• a confidentiality agreement is in place if the BCP executor would have access to confidential client information and that the firm has properly pre-arranged client authorization to share this confidential information (e.g., in the relationship disclosure information documentation);
  • if the BCP executor is another registrant, conflicts of interest between both firms have been considered (e.g., an external BCP executor could be managing clients of two firms in a scenario of temporary absence); and,
  • the BCP executor understands securities legislation and is aware of costs (e.g., costs related to filing an application for exemptive relief).

The CSA stressed the importance of spelling out in the BCPs the importance of the business’ succession or wind-down procedures in the event of death, incapacitation or prolonged temporary absence of the sole registered individual and who is responsible for notifying the regulators. The CSA also noted, that where applicable, small firms should also have procedures to mitigate and recover from business interruptions, including how the firm will communicate with clients, key personnel, third-party service providers, and regulators (e.g., provide an alternate means of communication, and procedures to protect, backup and recover the firm’s books and records (e.g., as a result of a cyber-security incident or natural disaster).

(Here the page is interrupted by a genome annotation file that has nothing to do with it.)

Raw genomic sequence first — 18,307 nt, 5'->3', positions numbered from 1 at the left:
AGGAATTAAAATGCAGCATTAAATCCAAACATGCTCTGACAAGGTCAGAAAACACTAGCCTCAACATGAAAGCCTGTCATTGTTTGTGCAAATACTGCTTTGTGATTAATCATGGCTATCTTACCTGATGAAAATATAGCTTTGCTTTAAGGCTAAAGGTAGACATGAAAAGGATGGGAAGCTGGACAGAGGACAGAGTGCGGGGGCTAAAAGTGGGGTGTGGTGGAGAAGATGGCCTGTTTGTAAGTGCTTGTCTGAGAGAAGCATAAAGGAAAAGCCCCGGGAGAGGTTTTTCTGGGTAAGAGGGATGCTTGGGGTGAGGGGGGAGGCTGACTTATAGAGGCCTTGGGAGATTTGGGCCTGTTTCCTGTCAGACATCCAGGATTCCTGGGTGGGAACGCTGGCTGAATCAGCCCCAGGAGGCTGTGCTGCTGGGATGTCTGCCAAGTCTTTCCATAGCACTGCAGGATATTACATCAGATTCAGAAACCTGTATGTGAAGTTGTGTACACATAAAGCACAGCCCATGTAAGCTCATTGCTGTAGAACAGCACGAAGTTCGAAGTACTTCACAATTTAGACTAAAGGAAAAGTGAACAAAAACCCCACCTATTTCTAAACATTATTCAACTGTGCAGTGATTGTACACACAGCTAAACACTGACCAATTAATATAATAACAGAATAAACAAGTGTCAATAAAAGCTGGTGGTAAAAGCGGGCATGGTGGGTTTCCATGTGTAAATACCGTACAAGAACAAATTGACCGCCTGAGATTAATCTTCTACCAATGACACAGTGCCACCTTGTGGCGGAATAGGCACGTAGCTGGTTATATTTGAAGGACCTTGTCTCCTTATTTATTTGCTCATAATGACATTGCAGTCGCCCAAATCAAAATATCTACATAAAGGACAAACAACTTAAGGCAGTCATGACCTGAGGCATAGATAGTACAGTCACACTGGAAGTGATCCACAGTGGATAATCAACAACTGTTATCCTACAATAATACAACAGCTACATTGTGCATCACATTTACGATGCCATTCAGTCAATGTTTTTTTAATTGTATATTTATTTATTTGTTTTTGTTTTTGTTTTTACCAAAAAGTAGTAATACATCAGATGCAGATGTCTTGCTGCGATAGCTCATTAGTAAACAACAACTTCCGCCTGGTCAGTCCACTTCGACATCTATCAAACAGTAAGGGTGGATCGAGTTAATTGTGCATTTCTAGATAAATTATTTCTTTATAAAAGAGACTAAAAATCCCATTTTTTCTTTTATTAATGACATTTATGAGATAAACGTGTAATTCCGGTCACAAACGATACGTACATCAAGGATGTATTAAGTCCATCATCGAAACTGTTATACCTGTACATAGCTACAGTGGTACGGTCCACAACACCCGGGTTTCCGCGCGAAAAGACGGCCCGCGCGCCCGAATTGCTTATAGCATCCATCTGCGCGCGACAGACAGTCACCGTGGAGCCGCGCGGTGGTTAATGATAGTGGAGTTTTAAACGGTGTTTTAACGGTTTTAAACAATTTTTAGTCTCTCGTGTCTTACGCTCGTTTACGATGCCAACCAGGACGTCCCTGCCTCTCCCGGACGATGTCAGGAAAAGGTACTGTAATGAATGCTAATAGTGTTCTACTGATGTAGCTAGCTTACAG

Monitoring Systems:

While the CSA also observed that many small firms may not have the resources to make segregation duties possible, it cautioned that all firms must maintain records to accurately record business activities, financial affairs, and client transactions, and demonstrate the extent of a firm’s compliance with applicable requirements of securities legislation. The CSA also warned that firms must establish, maintain and apply policies and procedures that establish a system of controls and supervision in order to:

  • provide reasonable assurance that the firm and each individual acting on its behalf comply with securities legislation; and,
  • manage the risks associated with its business in accordance with prudent business practices.

Other Guidance:

The Staff Notice also provided guidance on these additional areas of concern: